“Patient has one hour to progress ‘adequately'”

by | Apr 25, 2018 | Hospital birth | 1 comment

I came across this story from a nurse and I wanted to share with you.

First because it’s an amazing story illustrating how nurses can help birthing parents avoid a primary cesarean.

And second, because we can all use some good news.

Here’s her story shared with permission:

“So something that irks me to no end… when I take over a patient that is in labor with some ‘complications’ that could make it harder for her to have a vaginal delivery.

And the previous nurse was not actively managing the patient i.e not titrating the pitocin to get her contractions in a better pattern, repositioning the patient to get her out of that horrid contraction pattern, not restarting the augmentation in a timely fashion after a decel that recovered…

I assume care of patient and doc is giving patient 1 hour to progress “adequately” or she will be sectioned. 1 freaking hour.

But guess what? Challenge accepted!!

Got my orientee to actively manage this patient who was AROM and temp brewing with no cervical change.

Doc remains pessimistic, but I advocate for this patient while my orientee faithfully flips this patient from side to side and actively manages the pitocin with ‘on time’ increases.

Low and behold, patient progressed from 4-5 cm to 6-7 cm in that hour.

The second hour, the patient progressed to 8-9.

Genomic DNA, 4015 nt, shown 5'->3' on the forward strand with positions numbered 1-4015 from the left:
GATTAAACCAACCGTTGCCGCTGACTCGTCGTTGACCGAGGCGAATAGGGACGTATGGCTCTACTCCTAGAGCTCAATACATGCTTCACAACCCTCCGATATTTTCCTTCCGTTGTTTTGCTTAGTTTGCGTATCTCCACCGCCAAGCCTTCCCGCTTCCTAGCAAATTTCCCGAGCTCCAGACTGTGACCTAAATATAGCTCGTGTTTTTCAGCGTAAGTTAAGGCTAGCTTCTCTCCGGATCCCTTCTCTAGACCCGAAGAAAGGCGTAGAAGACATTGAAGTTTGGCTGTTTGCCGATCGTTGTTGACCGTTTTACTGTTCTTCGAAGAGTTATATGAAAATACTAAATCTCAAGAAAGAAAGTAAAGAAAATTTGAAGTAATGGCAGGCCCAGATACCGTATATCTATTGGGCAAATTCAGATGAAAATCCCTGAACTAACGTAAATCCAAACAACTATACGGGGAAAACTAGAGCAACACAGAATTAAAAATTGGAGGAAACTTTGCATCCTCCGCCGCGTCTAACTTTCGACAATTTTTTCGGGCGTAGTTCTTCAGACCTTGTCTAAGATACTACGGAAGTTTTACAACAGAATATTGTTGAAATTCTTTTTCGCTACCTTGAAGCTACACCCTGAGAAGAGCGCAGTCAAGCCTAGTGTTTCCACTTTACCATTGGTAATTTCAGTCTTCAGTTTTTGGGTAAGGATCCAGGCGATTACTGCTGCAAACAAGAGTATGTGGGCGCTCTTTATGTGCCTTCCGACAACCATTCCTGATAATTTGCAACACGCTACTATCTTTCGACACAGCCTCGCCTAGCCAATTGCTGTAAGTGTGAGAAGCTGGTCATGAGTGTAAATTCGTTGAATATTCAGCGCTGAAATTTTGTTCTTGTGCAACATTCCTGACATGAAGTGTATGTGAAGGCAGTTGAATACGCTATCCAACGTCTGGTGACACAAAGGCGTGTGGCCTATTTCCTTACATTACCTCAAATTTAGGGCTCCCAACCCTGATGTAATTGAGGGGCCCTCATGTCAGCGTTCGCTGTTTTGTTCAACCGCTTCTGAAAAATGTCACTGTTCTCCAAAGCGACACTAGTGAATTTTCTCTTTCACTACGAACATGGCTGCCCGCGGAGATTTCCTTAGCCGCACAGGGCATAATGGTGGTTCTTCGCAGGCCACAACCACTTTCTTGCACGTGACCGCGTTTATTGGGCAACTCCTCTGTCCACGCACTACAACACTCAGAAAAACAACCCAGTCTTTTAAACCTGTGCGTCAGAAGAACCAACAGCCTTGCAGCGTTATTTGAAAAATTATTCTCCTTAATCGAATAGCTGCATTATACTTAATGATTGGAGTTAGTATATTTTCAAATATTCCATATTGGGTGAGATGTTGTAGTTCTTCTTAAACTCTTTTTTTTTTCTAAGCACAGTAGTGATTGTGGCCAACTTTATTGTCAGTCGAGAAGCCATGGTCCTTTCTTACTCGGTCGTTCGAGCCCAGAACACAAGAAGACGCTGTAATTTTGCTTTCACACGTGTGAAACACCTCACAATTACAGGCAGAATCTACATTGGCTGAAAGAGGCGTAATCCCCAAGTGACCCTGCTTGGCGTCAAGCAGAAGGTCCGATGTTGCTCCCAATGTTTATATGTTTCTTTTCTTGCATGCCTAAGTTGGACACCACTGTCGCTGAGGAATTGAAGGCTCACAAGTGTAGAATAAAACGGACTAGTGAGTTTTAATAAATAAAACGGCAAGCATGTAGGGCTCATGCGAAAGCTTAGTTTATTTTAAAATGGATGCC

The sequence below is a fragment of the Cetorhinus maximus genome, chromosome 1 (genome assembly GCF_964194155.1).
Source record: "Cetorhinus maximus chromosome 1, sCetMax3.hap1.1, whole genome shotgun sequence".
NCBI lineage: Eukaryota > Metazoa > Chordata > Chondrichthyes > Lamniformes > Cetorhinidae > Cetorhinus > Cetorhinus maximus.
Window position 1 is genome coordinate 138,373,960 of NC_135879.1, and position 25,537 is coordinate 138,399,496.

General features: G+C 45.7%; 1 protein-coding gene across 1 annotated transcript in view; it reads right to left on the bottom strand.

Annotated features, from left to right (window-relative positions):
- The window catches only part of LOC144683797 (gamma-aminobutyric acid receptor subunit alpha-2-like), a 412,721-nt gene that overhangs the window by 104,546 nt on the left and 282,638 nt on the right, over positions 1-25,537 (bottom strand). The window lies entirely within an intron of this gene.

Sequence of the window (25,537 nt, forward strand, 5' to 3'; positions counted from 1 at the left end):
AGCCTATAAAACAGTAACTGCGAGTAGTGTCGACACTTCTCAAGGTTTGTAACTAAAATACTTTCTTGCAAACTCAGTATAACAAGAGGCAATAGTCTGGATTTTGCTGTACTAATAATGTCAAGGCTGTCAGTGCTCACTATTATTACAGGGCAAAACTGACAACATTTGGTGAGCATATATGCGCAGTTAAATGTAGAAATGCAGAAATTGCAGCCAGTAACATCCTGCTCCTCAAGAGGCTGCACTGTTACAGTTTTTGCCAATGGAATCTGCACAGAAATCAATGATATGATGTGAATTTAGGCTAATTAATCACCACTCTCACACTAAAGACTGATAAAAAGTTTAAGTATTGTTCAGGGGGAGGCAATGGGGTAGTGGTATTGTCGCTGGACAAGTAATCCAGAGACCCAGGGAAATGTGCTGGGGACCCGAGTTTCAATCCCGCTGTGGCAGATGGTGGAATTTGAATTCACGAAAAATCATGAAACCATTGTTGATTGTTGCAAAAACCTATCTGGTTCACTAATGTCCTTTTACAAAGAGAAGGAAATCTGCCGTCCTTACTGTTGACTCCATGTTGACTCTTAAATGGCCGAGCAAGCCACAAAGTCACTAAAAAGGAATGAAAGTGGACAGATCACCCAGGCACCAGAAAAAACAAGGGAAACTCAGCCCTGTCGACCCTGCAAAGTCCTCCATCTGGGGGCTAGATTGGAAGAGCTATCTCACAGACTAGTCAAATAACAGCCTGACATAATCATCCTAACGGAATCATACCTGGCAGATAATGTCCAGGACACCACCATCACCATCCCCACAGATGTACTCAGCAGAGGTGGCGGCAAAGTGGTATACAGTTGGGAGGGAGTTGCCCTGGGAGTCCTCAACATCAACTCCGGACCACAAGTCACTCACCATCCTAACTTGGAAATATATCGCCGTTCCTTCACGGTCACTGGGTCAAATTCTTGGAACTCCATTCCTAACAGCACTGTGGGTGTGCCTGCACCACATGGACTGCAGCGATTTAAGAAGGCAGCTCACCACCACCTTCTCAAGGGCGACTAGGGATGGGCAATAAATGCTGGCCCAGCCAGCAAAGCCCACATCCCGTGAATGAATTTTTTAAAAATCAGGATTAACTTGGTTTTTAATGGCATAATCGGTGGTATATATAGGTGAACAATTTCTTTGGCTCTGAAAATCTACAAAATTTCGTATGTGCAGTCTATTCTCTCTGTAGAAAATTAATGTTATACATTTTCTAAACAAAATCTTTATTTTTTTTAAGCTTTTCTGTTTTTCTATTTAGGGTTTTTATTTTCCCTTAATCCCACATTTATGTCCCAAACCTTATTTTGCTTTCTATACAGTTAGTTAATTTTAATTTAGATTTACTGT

And not even 30 min later, the patient was complete and pushing with MD at bedside.

I was told that the patient that I acquired would be headed to the OR if no change was made by 8:30 pm.

At 10:28 pm a big baby boy made his way through some nasty fibroids and graced us with his presence via the vagina!!

Moral of the story: we as nurses need to know that we have more power than we believe we do when it comes to managing our patients.

Advocate for your patients verbally and with your care.

There was no reason that patient should have been delivered via cesarean.

But it almost happened to my primip due to lack of proper Nurse management.

And if she had delivered via cesarean, she probably would’ve been labeled CPD because the baby was big and she wouldn’t been able to have a subsequent vaginal delivery.”

I simply love stories like that!

We each play a role and there is SO MUCH that we can do individually, and as a team, to reduce the cesarean rate!

As this story mentions VBAC after cesarean for CPD, I want to share with you a recent study on VBAC after cesarean for arrest of descent. The video is at the end of this article.

If you loved this story too, you can click here to share it on Facebook.

Best,

Jen

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1 Comment

  1. In Serbia, we are also given one hour only. I was told the same thing by my doctor, and since I wasn’t progressing that fast, I was pushed into a cesarian. I was told my insisting on having a vaginal delivery was putting my child’s life at risk.
    I wasn’t strong enough to stand up for myself and my child.
    But anyway, hospitals in Serbia don’t even want to consider VBACs. The only option, I guess, is birthing at home.

    Reply

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Jen Kamel

As a nationally recognized consumer advocate and Founder of VBAC Facts®, Jen Kamel helps birth professionals, and cesarean parents, achieve clarity on vaginal birth after cesarean (VBAC) through her educational courses, training programs, and consulting services. She speaks at conferences across the country, presents Grand Rounds at hospitals, advises advocates seeking legislative change in their state, and serves as a expert witness in legal proceedings. She envisions a time when every pregnant person seeking VBAC has access to unbiased information, respectful providers, and community support, so they can plan the birth of their choosing in the setting they desire.

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